by mamc2003 (435 Posts), Thu Sep 15, 2005 05:28 pm
Cara, I didn't realize housing was so expensive. The house we're in now is 2000 sq feet, 4bd 3bath, large kitchen and two dens and the rent is $500/mo. There's also a large fenced in backyard. Real estate prices in Vidalia have just now started getting outrageous for bought home, but I didn't think it went that way for rentals.
You should have seen the lines in Natchez today! The Red Cross has been at the new Convention Center handing out emergency checks to anyone who has been affected by the storm. I think you get $300 per person in your household. Since Monday the line has gone from the CC down Canal Street to the Corner bar, then halfway down that first block(just a little beyond Kelly's Kids). They have handed out more than 300 checks in the first 35 minutes. Today the line went to Kelly's Kids, then all the way up to the Catholic Church, and all the way back over to King's Tavern. It's a mess. There had to be more than a few thousand people standing in line. Before today they were through by lunchtime. When I got to work at 3, the line was still as long. People are staying overnight in the roads just to get through the line. The paper said one man went through the line 7 times before he was caught "double dipping" and was sent to jail.
Also, I found something today that I thought you might like. It was in the Times Picyaune.
We're South Louisiana
I suppose we should introduce ourselves: We're South Louisiana.
We have arrived on your doorstep on short notice and we apologize for that, but we never were much for waiting around for invitations. We're not much on formalities like that.
And we might be staying around your town for a while, enrolling in your schools and looking for jobs, so we wanted to tell you a few things about us. We know you didn't ask for this and neither did we, so we're just going to have to make the best of it.
First of all, we thank you. For your money, your water, your food, your prayers, your boats and buses and the men and women of your National Guards, fire departments, hospitals and everyone else who has come to our rescue.
We're a fiercely proud and independent people, and we don't cotton much to outside interference, but we're not ashamed to accept help when we need it.
And right now, we need it.
Just don't get carried away. For instance, once we get around to fishing again, don't try to tell us what kind of lures work best in your waters. We're not going to listen. We're stubborn that way.
You probably already know that we talk funny and listen to strange music and eat things you'd probably hire an exterminator to get out of your yard.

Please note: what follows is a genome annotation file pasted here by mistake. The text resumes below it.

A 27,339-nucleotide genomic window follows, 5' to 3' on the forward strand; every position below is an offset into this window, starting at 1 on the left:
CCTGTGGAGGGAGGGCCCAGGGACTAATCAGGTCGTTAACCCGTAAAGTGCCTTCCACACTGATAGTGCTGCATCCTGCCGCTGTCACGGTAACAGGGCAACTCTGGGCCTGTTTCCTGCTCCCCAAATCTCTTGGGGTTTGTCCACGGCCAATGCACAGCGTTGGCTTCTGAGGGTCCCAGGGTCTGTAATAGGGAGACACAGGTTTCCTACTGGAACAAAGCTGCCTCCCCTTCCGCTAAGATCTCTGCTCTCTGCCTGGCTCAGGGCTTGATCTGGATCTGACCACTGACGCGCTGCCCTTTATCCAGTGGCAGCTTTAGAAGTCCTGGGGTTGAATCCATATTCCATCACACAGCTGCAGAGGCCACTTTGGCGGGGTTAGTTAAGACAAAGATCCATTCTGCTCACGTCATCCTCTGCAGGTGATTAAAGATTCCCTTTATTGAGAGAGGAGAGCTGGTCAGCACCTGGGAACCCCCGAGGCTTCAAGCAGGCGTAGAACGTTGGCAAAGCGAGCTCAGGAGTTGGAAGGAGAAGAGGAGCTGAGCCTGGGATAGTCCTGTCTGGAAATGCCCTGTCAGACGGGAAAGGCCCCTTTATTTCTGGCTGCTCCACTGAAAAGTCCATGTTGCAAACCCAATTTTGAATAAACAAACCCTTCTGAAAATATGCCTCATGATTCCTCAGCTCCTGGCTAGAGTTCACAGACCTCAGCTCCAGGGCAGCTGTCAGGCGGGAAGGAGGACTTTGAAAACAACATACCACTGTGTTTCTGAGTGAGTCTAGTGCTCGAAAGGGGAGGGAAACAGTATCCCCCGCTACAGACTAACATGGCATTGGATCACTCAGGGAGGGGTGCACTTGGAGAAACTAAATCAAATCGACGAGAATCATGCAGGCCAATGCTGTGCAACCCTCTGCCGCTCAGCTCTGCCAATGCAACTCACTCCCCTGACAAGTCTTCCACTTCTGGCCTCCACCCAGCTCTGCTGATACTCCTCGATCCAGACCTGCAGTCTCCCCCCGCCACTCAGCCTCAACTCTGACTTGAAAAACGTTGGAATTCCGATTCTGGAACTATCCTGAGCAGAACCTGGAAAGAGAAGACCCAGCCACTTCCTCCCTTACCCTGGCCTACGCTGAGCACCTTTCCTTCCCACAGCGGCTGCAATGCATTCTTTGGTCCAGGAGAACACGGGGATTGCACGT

We dance even if there's no radio. We drink at funerals. We talk too much and laugh too loud and live too large and, frankly, we're suspicious of others who don't. But we'll try not to judge you while we're in your town.
Everybody loves their home, we know that. But we love South Louisiana with a ferocity that borders on the pathological. Sometimes we bury our dead in LSU sweatshirts.
Often we don't make sense. You may wonder why, for instance - if we could only carry one small bag of belongings with us on our journey to your state - why in God's name did we bring a pair of shrimp boots?
We can't really explain that. It is what it is.
You've probably heard that many of us stayed behind. As bad as it is, many of us cannot fathom a life outside of our border, out in that place we call Elsewhere.
The only way you could understand that is if you have been there, and so many of you have. So you realize that when you strip away all the craziness and bars and parades and music and architecture and all that hooey, the best thing about where we come from is us.
We are what made this place a national treasure. We're good people. And
don't be afraid to ask us how to pronounce our names. It happens all the time.
When you meet us now and you look into our eyes, you will see the saddest story ever told. Our hearts are broken into a thousand pieces.
But don't pity us. We're gonna make it. We're resilient. After all, we've been rooting for the Saints for 35 years. That's got to count for something.
OK, maybe something else you should know is that we make jokes at inappropriate times.
But what the *.
And one more thing: In our part of the country, we're used to having visitors. It's our way of life.
So when all this is over and we move back home, we will repay to you the hospitality and generosity of spirit you offer to us in this season of our despair.
That is our promise. That is our faith.